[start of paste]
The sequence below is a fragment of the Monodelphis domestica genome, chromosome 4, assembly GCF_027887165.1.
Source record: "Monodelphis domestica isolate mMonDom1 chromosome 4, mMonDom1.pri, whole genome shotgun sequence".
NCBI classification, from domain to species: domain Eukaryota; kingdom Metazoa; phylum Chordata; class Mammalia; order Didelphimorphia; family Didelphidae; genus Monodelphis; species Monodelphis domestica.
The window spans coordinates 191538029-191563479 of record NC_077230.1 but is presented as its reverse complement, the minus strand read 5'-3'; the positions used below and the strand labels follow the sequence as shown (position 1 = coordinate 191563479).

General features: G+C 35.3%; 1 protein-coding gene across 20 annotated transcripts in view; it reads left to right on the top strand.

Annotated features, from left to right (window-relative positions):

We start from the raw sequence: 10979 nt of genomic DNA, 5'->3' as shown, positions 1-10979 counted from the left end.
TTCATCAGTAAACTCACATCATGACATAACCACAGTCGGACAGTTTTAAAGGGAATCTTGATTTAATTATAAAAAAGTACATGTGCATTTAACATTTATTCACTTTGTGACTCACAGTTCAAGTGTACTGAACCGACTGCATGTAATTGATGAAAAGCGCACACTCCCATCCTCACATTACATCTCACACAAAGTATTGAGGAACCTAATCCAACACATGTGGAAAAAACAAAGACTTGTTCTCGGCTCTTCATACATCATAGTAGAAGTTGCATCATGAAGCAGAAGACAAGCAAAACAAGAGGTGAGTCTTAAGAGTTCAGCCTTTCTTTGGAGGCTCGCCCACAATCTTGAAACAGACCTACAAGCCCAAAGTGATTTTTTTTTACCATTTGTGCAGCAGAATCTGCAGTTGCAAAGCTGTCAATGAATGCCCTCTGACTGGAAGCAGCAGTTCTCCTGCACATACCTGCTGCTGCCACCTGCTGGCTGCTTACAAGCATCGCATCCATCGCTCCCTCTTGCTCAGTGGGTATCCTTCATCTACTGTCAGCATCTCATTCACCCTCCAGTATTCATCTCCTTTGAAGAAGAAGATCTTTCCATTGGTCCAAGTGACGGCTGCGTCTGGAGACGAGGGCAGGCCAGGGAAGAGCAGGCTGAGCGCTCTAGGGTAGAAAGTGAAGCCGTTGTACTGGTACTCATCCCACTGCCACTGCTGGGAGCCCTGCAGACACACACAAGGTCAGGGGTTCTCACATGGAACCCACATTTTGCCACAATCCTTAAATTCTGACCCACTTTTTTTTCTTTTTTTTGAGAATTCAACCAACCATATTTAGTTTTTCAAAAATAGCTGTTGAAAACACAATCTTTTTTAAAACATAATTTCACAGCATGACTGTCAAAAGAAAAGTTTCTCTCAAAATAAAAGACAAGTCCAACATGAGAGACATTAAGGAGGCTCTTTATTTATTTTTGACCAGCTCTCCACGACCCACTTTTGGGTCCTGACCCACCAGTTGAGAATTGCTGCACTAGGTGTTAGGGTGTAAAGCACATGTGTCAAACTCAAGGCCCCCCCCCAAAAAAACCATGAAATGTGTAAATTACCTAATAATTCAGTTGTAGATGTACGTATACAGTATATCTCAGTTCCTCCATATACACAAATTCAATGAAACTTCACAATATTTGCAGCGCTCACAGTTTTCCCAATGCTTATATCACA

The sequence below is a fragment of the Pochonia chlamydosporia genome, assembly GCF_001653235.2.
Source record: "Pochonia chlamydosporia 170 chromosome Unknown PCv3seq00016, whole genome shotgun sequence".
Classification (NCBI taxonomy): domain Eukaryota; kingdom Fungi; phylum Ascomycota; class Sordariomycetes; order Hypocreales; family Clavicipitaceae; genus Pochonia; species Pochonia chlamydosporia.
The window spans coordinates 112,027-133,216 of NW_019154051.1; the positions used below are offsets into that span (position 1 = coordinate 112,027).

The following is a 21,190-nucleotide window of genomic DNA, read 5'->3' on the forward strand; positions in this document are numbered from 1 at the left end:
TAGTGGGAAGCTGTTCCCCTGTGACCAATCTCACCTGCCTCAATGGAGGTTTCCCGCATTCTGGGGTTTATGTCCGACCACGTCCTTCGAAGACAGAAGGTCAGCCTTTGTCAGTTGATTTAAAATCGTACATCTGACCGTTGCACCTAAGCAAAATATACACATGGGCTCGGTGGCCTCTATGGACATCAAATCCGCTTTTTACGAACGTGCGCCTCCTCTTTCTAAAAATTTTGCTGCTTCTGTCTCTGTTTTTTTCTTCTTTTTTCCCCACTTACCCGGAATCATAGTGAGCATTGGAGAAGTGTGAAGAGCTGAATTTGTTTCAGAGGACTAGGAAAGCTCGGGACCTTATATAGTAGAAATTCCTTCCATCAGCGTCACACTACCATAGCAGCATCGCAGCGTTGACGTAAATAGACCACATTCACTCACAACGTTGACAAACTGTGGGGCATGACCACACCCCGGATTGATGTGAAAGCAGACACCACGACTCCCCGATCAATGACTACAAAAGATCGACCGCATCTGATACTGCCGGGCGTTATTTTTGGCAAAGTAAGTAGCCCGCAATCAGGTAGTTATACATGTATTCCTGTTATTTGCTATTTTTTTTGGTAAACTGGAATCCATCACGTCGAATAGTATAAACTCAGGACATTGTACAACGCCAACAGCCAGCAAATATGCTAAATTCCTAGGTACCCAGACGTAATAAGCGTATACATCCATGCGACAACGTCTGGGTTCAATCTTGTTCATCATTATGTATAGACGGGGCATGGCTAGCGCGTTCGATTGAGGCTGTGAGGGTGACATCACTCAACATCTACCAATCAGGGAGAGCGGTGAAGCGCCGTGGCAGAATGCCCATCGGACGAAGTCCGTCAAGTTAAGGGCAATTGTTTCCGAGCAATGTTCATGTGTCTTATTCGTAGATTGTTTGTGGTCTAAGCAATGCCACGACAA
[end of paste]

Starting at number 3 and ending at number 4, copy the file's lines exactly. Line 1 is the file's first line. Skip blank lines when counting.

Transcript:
NCBI classification, from domain to species: domain Eukaryota; kingdom Metazoa; phylum Chordata; class Mammalia; order Didelphimorphia; family Didelphidae; genus Monodelphis; species Monodelphis domestica.
The window spans coordinates 191538029-191563479 of record NC_077230.1 but is presented as its reverse complement, the minus strand read 5'-3'; the positions used below and the strand labels follow the sequence as shown (position 1 = coordinate 191563479).